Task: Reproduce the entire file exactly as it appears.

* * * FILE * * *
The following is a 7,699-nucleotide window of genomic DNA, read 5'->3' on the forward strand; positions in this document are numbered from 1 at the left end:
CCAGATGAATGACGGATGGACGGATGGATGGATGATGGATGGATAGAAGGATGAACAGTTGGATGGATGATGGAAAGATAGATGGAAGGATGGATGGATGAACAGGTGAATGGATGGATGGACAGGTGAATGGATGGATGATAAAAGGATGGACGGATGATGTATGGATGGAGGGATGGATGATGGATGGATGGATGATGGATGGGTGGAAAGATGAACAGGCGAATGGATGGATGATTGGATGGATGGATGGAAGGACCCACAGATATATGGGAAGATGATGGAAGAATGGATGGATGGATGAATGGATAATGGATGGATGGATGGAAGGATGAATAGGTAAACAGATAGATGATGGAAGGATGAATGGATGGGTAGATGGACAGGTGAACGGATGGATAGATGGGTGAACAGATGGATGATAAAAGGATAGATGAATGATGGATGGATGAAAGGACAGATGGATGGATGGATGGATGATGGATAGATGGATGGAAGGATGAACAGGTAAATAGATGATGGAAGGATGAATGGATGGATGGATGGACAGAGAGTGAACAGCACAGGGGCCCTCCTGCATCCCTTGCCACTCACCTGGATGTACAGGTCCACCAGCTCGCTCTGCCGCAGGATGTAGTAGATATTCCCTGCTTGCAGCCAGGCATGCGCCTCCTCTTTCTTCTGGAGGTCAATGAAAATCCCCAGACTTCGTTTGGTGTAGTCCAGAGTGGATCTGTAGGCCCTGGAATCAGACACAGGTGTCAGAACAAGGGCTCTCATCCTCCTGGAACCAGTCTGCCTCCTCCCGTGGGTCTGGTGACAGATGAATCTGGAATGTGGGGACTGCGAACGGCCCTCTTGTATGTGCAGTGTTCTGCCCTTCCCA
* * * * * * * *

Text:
The following is a 7,699-nucleotide window of genomic DNA, read 5'->3' on the forward strand; positions in this document are numbered from 1 at the left end:
CCAGATGAATGACGGATGGACGGATGGATGGATGATGGATGGATAGAAGGATGAACAGTTGGATGGATGATGGAAAGATAGATGGAAGGATGGATGGATGAACAGGTGAATGGATGGATGGACAGGTGAATGGATGGATGATAAAAGGATGGACGGATGATGTATGGATGGAGGGATGGATGATGGATGGATGGATGATGGATGGGTGGAAAGATGAACAGGCGAATGGATGGATGATTGGATGGATGGATGGAAGGACCCACAGATATATGGGAAGATGATGGAAGAATGGATGGATGGATGAATGGATAATGGATGGATGGATGGAAGGATGAATAGGTAAACAGATAGATGATGGAAGGATGAATGGATGGGTAGATGGACAGGTGAACGGATGGATAGATGGGTGAACAGATGGATGATAAAAGGATAGATGAATGATGGATGGATGAAAGGACAGATGGATGGATGGATGGATGATGGATAGATGGATGGAAGGATGAACAGGTAAATAGATGATGGAAGGATGAATGGATGGATGGATGGACAGAGAGTGAACAGCACAGGGGCCCTCCTGCATCCCTTGCCACTCACCTGGATGTACAGGTCCACCAGCTCGCTCTGCCGCAGGATGTAGTAGATATTCCCTGCTTGCAGCCAGGCATGCGCCTCCTCTTTCTTCTGGAGGTCAATGAAAATCCCCAGACTTCGTTTGGTGTAGTCCAGAGTGGATCTGTAGGCCCTGGAATCAGACACAGGTGTCAGAACAAGGGCTCTCATCCTCCTGGAACCAGTCTGCCTCCTCCCGTGGGTCTGGTGACAGATGAATCTGGAATGTGGGGACTGCGAACGGCCCTCTTGTATGTGCAGTGTTCTGCCCTTCCCA